All it did for him was allow him to start at a higher level.  He skipped all but one of the freshman GIR classes, and he entered the sophomore EECS sequence as a first semester freshman. There was still plenty to learn and experience! He had no desire to graduate early. He loved his dorm (full of math and CS types; plenty of Olympian kids), and I don't think that I ever heard of anyone taking an early graduation. What he was able to do was comlplete a thesis based Master's program in five years, including 12 months on site at a Silicon valley firm where he did his research. Invaluable, as it led to his current employment.

 

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Great. Thank you so much Hoggirl and Kathy for the information. A friend and I were just throwing out ideas to see if it is possible to finish in 3 years mainly due to finances or do 4 years with over a semester as internship.

 

I had seen the page Hoggirl linked but I wanted to hear from parents with kids there because sometimes they say you can earn up to this amount but it is all going towards general education requirements and does nothing for your majors. Thanks again

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My son's AP scores were all in humanities. I think his AP Latin earned credit but it didn't matter because it doesn't take anything away from his degree requirements.

 

I was very surprised at how generous aid was. Most FAFSA schools considered us full pay. Stanford awarded $25k. Also they subtract aid from the total price not just tuition. So their grant kicks in after DS' s Navy ROTC scholarship pays tuition and fees.

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Great. Thank you so much Hoggirl and Kathy for the information. A friend and I were just throwing out ideas to see if it is possible to finish in 3 years mainly due to finances or do 4 years with over a semester as internship.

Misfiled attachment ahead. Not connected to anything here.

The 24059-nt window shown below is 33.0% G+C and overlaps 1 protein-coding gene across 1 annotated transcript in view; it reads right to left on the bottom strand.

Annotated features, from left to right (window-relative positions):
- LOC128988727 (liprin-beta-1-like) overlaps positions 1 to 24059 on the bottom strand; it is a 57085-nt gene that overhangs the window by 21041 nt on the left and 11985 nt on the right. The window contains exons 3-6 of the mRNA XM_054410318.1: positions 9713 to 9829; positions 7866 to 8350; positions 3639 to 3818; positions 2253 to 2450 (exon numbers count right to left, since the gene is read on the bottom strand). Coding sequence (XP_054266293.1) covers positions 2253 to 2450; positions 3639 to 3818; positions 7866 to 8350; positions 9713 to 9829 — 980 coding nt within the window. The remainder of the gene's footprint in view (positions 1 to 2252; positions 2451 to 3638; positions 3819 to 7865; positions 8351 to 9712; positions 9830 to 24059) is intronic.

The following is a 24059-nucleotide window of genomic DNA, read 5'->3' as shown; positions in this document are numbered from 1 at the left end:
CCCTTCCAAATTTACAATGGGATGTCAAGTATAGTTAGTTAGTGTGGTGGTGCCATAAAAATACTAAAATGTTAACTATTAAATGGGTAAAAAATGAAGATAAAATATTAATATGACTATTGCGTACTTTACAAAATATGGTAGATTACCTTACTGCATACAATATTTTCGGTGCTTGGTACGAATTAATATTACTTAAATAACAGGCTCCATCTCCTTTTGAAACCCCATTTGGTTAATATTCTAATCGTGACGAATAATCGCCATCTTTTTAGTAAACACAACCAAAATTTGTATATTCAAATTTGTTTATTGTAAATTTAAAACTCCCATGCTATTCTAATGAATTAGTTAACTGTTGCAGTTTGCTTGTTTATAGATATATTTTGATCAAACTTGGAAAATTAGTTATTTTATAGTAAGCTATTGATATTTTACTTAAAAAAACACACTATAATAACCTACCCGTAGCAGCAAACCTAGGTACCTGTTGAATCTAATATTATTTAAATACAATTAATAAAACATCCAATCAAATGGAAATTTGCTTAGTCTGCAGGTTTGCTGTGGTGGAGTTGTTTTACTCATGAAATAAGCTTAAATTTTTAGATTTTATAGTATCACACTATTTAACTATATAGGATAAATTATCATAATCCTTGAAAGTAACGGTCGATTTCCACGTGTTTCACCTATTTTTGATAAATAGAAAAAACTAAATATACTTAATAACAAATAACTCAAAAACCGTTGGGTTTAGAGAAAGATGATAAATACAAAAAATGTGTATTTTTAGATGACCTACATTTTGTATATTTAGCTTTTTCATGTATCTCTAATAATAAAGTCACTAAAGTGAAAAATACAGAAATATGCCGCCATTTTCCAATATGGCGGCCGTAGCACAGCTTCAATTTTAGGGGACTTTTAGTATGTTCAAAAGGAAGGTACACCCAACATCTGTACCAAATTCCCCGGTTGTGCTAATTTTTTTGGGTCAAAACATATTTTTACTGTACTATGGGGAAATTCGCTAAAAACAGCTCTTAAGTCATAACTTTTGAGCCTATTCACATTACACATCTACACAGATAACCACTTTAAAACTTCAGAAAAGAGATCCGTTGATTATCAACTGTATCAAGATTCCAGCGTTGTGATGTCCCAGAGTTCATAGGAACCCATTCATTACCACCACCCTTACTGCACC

I had seen the page Hoggirl linked but I wanted to hear from parents with kids there because sometimes they say you can earn up to this amount but it is all going towards general education requirements and does nothing for your majors. Thanks again

My son at MIT had a teammate who graduated in three years.  He took a heavier than normal load each semester and also took classes for credit during the month of January each year. 

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Back in the day I used AP credits to graduate in 3 1/3 years. I could have done it in 3 except there was 1 class I needed to finish my major that was only offered in the fall quarter.

 

DH used AP and DE credits to double major in 4 years including an engineering degree that was way more credits than my psychology major.

 

 

Sent from my iPhone using Tapatalk

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Thank you. That's good to know. We are trying to see about graduating in 4 years but using the extra time to do internships and coops might also work better. Thanks all again

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Thank you. That's good to know. We are trying to see about graduating in 4 years but using the extra time to do internships and coops might also work better. Thanks all again

One reason I majored in psychology and minored in human biology rather than the other way around was that HumBio required an internship while psych did not. The classes I took were mostly cross-listed (I did the bio-psych concentration) so I was taking pretty much the same sequence.

 

In retrospect, I should have majored in the science rather than the social science because it would have avoided the stigma of psychology being an easy subject. The classes I took were NOT easy but employers who only saw the degree name and not the full transcript would not know that

 

 

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Generally it still takes 4 years to graduate. At many of these schools most everyone comes in with quite a few credits from AP and duel enrollment. 

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Sometimes  students “stop out†and do a quarter/semester at one of their home-state universities – just an idea.

Edited by Laura in CA